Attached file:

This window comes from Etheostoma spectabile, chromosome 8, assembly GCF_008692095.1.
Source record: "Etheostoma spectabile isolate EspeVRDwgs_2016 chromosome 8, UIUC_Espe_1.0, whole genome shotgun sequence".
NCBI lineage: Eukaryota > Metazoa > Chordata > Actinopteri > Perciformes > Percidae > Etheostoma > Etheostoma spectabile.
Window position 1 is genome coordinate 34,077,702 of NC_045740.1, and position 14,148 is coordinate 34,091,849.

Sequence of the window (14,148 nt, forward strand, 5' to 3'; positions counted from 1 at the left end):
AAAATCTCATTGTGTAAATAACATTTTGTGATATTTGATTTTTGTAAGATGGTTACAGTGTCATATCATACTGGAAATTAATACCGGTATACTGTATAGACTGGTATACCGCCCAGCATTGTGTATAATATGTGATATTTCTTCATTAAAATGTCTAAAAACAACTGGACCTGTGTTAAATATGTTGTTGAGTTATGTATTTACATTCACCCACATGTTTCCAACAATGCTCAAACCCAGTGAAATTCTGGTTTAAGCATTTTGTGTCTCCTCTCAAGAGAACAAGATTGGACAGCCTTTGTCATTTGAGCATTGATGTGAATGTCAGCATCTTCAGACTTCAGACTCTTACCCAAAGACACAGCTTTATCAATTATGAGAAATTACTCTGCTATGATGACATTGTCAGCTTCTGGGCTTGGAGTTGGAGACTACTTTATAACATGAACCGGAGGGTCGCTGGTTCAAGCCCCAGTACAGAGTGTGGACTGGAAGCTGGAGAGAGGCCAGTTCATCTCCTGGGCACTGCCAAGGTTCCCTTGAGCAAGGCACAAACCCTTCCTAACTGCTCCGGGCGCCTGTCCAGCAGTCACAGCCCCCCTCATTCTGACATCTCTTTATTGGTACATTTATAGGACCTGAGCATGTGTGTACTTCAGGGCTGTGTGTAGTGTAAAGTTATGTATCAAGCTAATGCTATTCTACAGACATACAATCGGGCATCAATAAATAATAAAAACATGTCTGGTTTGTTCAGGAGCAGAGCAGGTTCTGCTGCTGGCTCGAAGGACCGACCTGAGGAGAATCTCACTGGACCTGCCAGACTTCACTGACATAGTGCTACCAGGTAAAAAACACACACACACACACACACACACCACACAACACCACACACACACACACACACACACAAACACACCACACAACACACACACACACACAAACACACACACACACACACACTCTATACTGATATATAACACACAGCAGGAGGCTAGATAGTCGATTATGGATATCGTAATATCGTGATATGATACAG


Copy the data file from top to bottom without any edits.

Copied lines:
This window comes from Etheostoma spectabile, chromosome 8, assembly GCF_008692095.1.
Source record: "Etheostoma spectabile isolate EspeVRDwgs_2016 chromosome 8, UIUC_Espe_1.0, whole genome shotgun sequence".
NCBI lineage: Eukaryota > Metazoa > Chordata > Actinopteri > Perciformes > Percidae > Etheostoma > Etheostoma spectabile.
Window position 1 is genome coordinate 34,077,702 of NC_045740.1, and position 14,148 is coordinate 34,091,849.

Sequence of the window (14,148 nt, forward strand, 5' to 3'; positions counted from 1 at the left end):
AAAATCTCATTGTGTAAATAACATTTTGTGATATTTGATTTTTGTAAGATGGTTACAGTGTCATATCATACTGGAAATTAATACCGGTATACTGTATAGACTGGTATACCGCCCAGCATTGTGTATAATATGTGATATTTCTTCATTAAAATGTCTAAAAACAACTGGACCTGTGTTAAATATGTTGTTGAGTTATGTATTTACATTCACCCACATGTTTCCAACAATGCTCAAACCCAGTGAAATTCTGGTTTAAGCATTTTGTGTCTCCTCTCAAGAGAACAAGATTGGACAGCCTTTGTCATTTGAGCATTGATGTGAATGTCAGCATCTTCAGACTTCAGACTCTTACCCAAAGACACAGCTTTATCAATTATGAGAAATTACTCTGCTATGATGACATTGTCAGCTTCTGGGCTTGGAGTTGGAGACTACTTTATAACATGAACCGGAGGGTCGCTGGTTCAAGCCCCAGTACAGAGTGTGGACTGGAAGCTGGAGAGAGGCCAGTTCATCTCCTGGGCACTGCCAAGGTTCCCTTGAGCAAGGCACAAACCCTTCCTAACTGCTCCGGGCGCCTGTCCAGCAGTCACAGCCCCCCTCATTCTGACATCTCTTTATTGGTACATTTATAGGACCTGAGCATGTGTGTACTTCAGGGCTGTGTGTAGTGTAAAGTTATGTATCAAGCTAATGCTATTCTACAGACATACAATCGGGCATCAATAAATAATAAAAACATGTCTGGTTTGTTCAGGAGCAGAGCAGGTTCTGCTGCTGGCTCGAAGGACCGACCTGAGGAGAATCTCACTGGACCTGCCAGACTTCACTGACATAGTGCTACCAGGTAAAAAACACACACACACACACACACACACCACACAACACCACACACACACACACACACACACAAACACACCACACAACACACACACACACACAAACACACACACACACACACACTCTATACTGATATATAACACACAGCAGGAGGCTAGATAGTCGATTATGGATATCGTAATATCGTGATATGATACAG